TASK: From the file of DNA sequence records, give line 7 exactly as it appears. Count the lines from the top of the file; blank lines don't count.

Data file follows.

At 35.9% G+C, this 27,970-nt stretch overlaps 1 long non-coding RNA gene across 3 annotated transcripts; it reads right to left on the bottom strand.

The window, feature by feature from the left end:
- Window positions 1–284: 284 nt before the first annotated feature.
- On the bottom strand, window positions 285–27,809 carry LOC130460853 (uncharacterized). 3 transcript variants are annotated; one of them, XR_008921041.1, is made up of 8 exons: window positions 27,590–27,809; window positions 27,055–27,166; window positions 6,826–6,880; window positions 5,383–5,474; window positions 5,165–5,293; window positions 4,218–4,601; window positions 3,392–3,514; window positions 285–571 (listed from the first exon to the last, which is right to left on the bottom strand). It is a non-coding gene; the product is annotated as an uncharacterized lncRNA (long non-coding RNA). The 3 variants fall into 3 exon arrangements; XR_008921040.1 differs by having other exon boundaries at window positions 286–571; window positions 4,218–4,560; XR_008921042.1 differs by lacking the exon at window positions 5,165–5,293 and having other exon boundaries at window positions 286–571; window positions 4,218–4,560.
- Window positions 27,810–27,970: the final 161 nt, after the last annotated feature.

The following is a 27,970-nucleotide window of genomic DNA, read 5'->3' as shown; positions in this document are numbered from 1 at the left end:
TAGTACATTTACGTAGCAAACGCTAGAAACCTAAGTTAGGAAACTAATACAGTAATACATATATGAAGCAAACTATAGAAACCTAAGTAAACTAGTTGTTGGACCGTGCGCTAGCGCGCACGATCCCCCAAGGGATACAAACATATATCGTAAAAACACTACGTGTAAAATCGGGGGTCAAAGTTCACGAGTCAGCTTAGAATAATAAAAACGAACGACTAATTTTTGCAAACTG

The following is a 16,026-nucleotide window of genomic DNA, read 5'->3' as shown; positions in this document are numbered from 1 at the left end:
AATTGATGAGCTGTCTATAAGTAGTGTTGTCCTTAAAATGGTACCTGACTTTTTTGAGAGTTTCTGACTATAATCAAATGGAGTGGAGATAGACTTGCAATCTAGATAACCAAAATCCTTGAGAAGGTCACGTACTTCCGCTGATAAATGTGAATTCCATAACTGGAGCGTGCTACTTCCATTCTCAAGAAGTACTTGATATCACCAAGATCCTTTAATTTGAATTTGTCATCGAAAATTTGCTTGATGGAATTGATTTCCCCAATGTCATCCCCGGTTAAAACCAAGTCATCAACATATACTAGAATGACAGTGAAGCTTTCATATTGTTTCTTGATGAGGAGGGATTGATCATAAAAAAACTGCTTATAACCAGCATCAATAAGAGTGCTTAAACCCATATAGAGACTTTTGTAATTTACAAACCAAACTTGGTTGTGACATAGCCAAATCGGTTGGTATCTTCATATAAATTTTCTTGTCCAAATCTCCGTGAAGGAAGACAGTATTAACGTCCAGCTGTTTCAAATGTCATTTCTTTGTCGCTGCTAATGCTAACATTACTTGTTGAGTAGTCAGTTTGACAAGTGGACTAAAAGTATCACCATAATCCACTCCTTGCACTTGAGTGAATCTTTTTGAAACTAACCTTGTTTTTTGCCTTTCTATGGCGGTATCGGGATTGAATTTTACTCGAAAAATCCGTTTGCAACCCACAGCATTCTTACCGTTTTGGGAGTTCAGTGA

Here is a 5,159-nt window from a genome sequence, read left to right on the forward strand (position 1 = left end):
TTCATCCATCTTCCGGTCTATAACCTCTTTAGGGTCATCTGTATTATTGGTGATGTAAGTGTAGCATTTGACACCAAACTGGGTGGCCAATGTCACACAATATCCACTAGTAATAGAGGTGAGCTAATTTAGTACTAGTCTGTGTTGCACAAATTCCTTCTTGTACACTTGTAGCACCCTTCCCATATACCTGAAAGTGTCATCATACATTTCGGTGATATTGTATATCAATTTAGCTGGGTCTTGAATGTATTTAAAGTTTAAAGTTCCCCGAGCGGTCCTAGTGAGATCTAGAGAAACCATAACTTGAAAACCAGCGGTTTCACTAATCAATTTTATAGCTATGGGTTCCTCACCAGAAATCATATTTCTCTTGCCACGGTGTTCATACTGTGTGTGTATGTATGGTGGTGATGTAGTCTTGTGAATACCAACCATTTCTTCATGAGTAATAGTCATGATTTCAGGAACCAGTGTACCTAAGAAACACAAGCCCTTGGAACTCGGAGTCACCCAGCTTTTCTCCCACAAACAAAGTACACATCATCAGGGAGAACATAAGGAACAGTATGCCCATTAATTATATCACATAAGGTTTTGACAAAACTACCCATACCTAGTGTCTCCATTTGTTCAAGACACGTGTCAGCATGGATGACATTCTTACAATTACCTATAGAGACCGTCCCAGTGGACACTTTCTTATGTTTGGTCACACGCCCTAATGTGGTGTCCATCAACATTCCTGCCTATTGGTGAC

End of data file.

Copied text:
TAGTACATTTACGTAGCAAACGCTAGAAACCTAAGTTAGGAAACTAATACAGTAATACATATATGAAGCAAACTATAGAAACCTAAGTAAACTAGTTGTTGGACCGTGCGCTAGCGCGCACGATCCCCCAAGGGATACAAACATATATCGTAAAAACACTACGTGTAAAATCGGGGGTCAAAGTTCACGAGTCAGCTTAGAATAATAAAAACGAACGACTAATTTTTGCAAACTG